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Stocks rise...Economy rebounds in spring...Intel to invest in China mobile venture



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NEW YORK (AP) — Stocks are heading higher in early trading on Wall Street as investors welcome good news on the U.S. economy. Nike jumped after turning in higher profits, and Janus Capital Group soared following news that it has hired famed bond-fund manager Bill Gross.

WASHINGTON (AP) — The government is reporting a solid rebound in the gross domestic product after a dismal winter. The Commerce Department says the U.S. economy expanded at an annual rate of 4.6 percent from in the April-to-June quarter, the fastest pace in more than two years. That follows a decline of 2.1 percent in the first three months of the year. The improvement is even better than the 4.2 percent estimate made a month ago.

SANTA CLARA, Calif. (AP) — Intel will pay up to $1.5 billion for a 20 percent stake in a Chinese venture that will design and make Intel-branded chips for mobile phones and other electronics. Intel is attempting to become a tougher competitor in the mobile chip business, which it has been unable to dominate the way it has desktop and laptop computers. The company is also pushing for a larger share of China's growing mobile market, which is already the largest in the world.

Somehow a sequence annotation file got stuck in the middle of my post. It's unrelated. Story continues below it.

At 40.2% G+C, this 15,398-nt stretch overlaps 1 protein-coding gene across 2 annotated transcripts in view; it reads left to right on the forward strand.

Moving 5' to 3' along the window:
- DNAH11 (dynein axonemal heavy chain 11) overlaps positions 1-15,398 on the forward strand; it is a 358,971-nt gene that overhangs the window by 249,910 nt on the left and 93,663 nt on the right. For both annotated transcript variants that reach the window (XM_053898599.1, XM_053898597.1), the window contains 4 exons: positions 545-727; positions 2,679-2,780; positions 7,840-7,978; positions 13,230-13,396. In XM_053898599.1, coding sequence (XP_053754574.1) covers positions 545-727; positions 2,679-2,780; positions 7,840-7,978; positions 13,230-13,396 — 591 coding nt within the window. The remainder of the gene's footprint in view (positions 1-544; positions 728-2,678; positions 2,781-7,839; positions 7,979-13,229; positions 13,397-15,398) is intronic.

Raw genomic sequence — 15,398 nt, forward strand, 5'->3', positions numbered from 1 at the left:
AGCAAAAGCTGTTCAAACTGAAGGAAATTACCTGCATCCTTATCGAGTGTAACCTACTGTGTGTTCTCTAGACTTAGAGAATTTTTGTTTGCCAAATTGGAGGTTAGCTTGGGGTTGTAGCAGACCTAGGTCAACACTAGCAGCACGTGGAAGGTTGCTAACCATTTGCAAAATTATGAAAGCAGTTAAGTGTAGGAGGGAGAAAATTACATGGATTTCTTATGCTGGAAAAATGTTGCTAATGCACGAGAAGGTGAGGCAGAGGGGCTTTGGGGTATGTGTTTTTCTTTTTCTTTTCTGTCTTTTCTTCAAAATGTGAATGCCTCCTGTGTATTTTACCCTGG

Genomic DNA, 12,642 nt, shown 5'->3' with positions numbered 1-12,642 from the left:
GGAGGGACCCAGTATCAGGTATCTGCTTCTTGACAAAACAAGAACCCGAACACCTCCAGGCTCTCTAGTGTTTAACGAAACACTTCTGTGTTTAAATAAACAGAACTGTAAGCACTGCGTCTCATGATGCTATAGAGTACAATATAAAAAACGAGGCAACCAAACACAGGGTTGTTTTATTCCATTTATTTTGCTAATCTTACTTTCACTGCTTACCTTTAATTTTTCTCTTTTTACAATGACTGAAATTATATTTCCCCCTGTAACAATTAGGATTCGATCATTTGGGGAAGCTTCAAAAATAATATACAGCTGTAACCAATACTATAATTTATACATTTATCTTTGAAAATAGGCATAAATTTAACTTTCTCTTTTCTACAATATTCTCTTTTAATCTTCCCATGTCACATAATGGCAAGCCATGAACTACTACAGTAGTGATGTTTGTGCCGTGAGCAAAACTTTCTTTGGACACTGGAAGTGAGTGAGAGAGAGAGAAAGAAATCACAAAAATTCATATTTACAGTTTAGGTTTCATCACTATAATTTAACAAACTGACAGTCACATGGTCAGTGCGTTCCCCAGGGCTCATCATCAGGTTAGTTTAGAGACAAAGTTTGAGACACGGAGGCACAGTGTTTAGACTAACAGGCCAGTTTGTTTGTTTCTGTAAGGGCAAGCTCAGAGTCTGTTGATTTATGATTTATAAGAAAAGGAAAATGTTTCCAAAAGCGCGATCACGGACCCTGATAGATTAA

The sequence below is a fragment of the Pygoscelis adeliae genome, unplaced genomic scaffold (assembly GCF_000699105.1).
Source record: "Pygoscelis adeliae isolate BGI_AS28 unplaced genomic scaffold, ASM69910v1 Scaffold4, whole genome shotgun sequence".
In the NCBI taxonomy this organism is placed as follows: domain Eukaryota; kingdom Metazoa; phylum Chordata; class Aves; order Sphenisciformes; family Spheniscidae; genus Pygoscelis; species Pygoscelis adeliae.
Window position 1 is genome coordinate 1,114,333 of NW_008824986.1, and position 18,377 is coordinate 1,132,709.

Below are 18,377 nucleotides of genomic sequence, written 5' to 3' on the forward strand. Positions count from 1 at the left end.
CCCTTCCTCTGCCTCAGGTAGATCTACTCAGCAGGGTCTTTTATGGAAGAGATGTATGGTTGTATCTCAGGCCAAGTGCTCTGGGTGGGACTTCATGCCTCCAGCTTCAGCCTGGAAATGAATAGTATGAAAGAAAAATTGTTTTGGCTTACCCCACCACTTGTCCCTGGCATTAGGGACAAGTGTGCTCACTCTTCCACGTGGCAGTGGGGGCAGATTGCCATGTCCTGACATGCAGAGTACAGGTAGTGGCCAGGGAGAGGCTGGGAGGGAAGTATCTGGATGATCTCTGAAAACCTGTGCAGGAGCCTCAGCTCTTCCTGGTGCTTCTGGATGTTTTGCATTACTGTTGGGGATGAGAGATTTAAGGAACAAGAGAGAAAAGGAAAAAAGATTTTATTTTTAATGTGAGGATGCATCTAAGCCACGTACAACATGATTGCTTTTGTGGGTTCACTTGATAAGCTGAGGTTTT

TORONTO (AP) — BlackBerry says it posted a loss of $207 million in the second quarter. It lost two cents per share on an adjusted basis on revenue of $916 million. That was smaller than its loss of $965 million a year ago. The news comes two days after the embattled Canadian company launched a new large-screen, square phone called the Passport as it tries to regain market share lost to Apple's iPhones and Google-powered Android phones.

BERLIN (AP) — Passengers on European airlines may soon be able to use cell phones and tablet computers at any time during flights. New safety guidelines issued today by the European Aviation Safety Agency give airlines discretion to allow passengers to use electronics for the entire flight without the putting them into "airplane mode." Before allowing devices to be used, airlines will need to certify that their planes aren't affected by transmission signals.

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The Associated Press

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